In the wake of the Tam decision, the PTO made a number of changes to the Examination Guidance for Section 2(a).[10] First, the PTO stated that the Disparagement Clause is no longer a valid ground for trademark registration refusal or cancellation. It further noted that: (1) applications that received an advisory refusal based on the Disparagement Clause and were suspended pending the outcome of the Tam litigation would now be removed from suspension and proceed to examination;[11] (2) applications that were previously abandoned after being refused registration may be petitioned for revival if still within the deadline for such a petition; and (3) applications that are beyond the deadline for revival cannot be revived but may be refiled as a new application.[12] The PTO, however, did not explain which basis for revival the petitioners should rely upon – e.g., abandonment due to PTO error or due to unintentional delay, or if these cases require a petition to the PTO Director. 37 C.F.R. §§2.64,2.66, 2.146. Only the second ground for revival requires payment of a petition fee. The PTO amended its rules regarding petitions to revive an abandoned trademark application on June 29, 2017 (within days of making changes to the Examination Guidance for Section 2(a)’s Disparagement Provision).[13] But the rules provide no guidance as to the revival of applications abandoned after being refused registration under the Disparagement Clause. Second, the PTO stated that it does not believe Tam has any bearing on the examination of trademark applications that implicate the Scandalousness Clause. In fact, the PTO noted that: (i) it will continue to examine applications for compliance with the Scandalousness Clause and (ii) applications that received an advisory refusal based on the Scandalousness Clause will remain suspended until the Federal Circuit issues a decision in In re Brunetti, after which the PTO will re-evaluate the need for further suspension. The trademark at issue in In re Brunetti is FUCT for athletic apparel. The PTO denied registration on the ground that the mark is immoral and scandalous as being the phonetic equivalent of the word “Fucked.”[14] Following the Supreme Court’s decision in Tam, the Federal Circuit ordered the parties in In re Brunetti to submit supplemental briefings discussing how the constitutionality of the Scandalousness Clause should be resolved in light of Tam reasoning. The PTO (the Appellee) and Erik Brunetti (the Appellant) submitted their briefs on July 20 and August 9, respectively. In its brief to the Federal Circuit, the PTO stated that Supreme Court’s decision in Tam “provides no basis for invalidating” the Scandalousness Clause. First, the PTO asserted that as opposed to the Disparagement Clause that was found unconstitutional as being viewpoint discriminative, the Scandalousness Clause is viewpoint neutral; hence, consistent with the First Amendment. Second, in denying registration to scandalous marks, the PTO pursues “a substantial government interest in protecting order and morality” as well as “the orderly flow of commerce.” The PTO, however, did not provide any evidence to show harmful effects the scandalous marks have on order and morality or the orderly flow of commerce.[15] Interestingly, in its letter brief last year, the PTO conceded that the Federal Circuit’s ruling in In re Tam meant there is no longer any “reasonable basis” for treating scandalous and disparaging marks differently.[16] The PTO also added that it does not believe that the Scandalousness Clause can withstand challenge under the current law of the Federal Circuit.[17] Nevertheless, it chose to continue with suspensions based on the Scandalousness Clause and to argue in its recent brief that “the two provisions need not rise or fall together.” In response to the PTO’s brief, Erik Brunetti raised several points in his brief to the Federal Circuit. First, the Scandalousness Clause is unconstitutional at least on two grounds – the First Amendment Free Speech Clause per Tam and the vagueness doctrine.[18] Second, it is not for the PTO to engage in inquiries of morality; rather retailers and consumers will make their own decisions whether to buy goods and services bearing marks that some may perceive as vulgar, scandalous or immoral. The Federal Circuit heard the parties’ oral arguments on August 29, 2017. The three-judge panel did not seem convinced by the PTO’s arguments, but was rather concerned with the level of inconsistency among the PTO’s rejections and acceptances of the same words depending on the context of the marks.[19] It will be interesting to see how the Federal Circuit decides In re Brunetti and whether this case reaches the Supreme Court. In the meantime, the Supreme Court’s decision in Tam has resolved the uncertainty around the Disparagement Clause. Before Tam, the Disparagement Clause restricted free, expressive speech by denying registration to marks that the PTO deemed offensive. To be sure, the owners of disparaging marks were free to continue using them in commerce. But they were denied the myriad and substantial benefits of federal trademark protection. After Tam, disparaging marks, no matter how derogatory or offensive they might be, can now receive federal protection as long as they satisfy the registerability requirements set forth in the Lanham Act. Time to go on the offensive!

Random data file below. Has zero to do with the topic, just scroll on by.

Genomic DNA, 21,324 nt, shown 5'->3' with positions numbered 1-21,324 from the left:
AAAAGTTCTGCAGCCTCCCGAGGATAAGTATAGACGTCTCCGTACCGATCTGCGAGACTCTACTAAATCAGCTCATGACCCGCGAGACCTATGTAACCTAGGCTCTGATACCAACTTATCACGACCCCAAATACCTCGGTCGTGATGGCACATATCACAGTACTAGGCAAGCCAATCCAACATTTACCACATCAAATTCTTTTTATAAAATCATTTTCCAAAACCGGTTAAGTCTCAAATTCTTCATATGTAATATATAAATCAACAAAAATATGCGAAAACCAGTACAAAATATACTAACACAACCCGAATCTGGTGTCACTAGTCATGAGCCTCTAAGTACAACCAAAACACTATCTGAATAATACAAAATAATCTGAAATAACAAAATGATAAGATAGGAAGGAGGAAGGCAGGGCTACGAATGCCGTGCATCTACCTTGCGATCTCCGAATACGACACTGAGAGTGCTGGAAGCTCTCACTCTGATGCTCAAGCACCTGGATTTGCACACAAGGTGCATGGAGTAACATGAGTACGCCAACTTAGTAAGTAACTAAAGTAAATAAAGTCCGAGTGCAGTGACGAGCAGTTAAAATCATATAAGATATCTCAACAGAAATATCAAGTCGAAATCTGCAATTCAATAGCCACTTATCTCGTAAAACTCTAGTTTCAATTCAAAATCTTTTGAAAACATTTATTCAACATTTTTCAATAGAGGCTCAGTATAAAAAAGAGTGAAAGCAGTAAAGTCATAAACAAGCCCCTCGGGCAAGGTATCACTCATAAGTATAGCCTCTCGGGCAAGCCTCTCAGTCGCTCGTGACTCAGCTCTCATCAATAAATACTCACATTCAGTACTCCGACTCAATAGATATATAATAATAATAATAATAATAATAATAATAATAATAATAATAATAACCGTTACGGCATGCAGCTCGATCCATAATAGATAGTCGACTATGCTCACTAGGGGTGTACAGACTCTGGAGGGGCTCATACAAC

[1] Matal v. Tam, 582 U. S. ____, 7, 26 (2017),